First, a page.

Thor: The Dark World Review

To say that I was disappointed with this movie would be an understatement.  The first Thor, movie was brilliant, so I had high expectations for The Dark World.  Needless to say, I will try not to let that happen again.

I honestly think they wrote a great script; but then a 5 year old came in, ripped out random pages, and the director decided that instead of printing off a new copy, he would just go with what was left of the original and call it good.  Or perhaps the problem is that Marvel spends so much money on special effects, they trim the budget when it comes to actually writing the movie.

The movie picks up 2 years after the end of the original.  Thor is busy fighting wars on the other worlds, while his father Oden rules in Asgard.  Thor’s stepbrother Locke, who by all accounts died at the end of the first movie, survived, but is in prison for his crimes of treason.  While Thor and Oden have disowned him, his stepmother still hopes he can be rehabilitated.

The plot of the movie is fairly typical, an earthling, Thor’s human love interest Jane, stumbles upon a relic of an ancient alien war and finds herself possessed by a dark matter which if harnessed properly allows for world domination; which coincidently is what an ancient breed of aliens so desires.

This movie ultimately comes down to leadership; and for that we find everyone lacking.  Oden is a good leader, but in battle is blind to the weaknesses before him; the ancient alien leader wants to rule, but only so he can make everyone a slave; Locke desires to be a dictator; and Thor, who is in line to be king, openly admits that he does not have the stomach for leadership, and would much rather serve on the battlefield, or chase after his human love interest.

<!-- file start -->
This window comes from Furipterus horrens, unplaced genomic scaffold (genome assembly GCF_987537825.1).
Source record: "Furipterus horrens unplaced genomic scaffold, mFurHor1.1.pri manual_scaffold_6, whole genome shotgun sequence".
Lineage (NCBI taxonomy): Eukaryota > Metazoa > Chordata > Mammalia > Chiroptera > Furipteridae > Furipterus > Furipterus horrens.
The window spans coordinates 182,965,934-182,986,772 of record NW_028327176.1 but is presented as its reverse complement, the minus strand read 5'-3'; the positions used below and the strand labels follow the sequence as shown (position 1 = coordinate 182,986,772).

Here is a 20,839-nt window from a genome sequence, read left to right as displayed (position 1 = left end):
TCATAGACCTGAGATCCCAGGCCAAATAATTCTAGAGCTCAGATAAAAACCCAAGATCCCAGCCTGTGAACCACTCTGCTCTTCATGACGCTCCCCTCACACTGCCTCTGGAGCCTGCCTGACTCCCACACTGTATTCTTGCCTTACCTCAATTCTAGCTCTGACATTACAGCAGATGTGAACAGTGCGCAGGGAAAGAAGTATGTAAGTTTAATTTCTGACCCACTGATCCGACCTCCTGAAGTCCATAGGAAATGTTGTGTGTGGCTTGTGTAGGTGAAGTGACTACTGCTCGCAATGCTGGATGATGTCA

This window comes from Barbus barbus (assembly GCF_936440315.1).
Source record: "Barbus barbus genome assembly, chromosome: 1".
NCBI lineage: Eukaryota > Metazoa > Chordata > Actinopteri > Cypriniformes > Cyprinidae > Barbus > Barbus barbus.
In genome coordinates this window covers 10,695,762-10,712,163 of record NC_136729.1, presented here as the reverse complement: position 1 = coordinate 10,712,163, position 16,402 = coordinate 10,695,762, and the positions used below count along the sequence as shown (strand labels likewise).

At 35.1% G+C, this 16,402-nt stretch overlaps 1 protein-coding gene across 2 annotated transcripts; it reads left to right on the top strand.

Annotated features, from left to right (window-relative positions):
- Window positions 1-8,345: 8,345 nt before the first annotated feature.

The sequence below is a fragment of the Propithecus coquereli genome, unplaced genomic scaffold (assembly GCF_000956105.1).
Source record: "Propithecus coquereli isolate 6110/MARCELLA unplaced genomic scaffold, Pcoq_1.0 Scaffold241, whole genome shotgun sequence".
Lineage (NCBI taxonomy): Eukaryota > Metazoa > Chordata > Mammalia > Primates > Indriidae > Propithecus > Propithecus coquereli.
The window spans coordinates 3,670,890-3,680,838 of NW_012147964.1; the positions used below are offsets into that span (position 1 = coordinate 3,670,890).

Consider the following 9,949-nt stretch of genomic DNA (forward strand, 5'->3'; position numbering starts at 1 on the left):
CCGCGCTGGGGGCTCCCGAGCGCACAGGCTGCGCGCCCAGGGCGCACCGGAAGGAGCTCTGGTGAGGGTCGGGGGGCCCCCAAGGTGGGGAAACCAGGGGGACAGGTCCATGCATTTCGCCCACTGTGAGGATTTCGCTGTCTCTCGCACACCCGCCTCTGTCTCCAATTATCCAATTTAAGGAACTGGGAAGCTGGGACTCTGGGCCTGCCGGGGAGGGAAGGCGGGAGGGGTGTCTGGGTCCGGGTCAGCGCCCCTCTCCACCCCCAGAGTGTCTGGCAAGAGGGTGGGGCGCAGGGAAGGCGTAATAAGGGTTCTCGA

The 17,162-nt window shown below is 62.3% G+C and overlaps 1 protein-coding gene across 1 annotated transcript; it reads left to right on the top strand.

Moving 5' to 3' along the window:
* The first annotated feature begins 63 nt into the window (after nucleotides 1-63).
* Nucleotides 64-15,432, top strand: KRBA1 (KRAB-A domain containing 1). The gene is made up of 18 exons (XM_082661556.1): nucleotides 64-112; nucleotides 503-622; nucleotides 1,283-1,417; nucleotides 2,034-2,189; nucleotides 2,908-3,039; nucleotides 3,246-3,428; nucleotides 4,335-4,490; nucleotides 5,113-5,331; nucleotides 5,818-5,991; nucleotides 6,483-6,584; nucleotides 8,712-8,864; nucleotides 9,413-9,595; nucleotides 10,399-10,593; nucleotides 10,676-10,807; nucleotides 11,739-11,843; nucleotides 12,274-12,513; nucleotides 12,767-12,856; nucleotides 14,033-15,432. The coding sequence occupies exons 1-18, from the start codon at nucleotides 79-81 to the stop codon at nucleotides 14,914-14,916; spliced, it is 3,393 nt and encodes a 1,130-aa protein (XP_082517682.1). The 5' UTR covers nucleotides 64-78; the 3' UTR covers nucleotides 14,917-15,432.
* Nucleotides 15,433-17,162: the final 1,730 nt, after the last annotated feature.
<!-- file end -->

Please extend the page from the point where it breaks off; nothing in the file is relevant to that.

Good leaders are hard to find; perfect leaders impossible.  It would be shortsighted to ignore these implications in our modern day, that even while earth politics do not make the movie, the contrast between the two leaders and the two would be leaders in the movie is striking: the ones who should don’t, and the ones who shouldn’t do.

Hidden in all of this is the one perfect leader in God the Father, one who has no weaknesses, and is never blind to the weaknesses of His children.  And while others may seek or decline the office, Jesus Christ never wavers from His role, even when the choices before Him are hardly what we would consider ideal.

What is the take away from this movie?  Don’t let 5 year olds play with big budget movie scripts.

About revschmidt

An LCMS Pastor in North-Central Kansas
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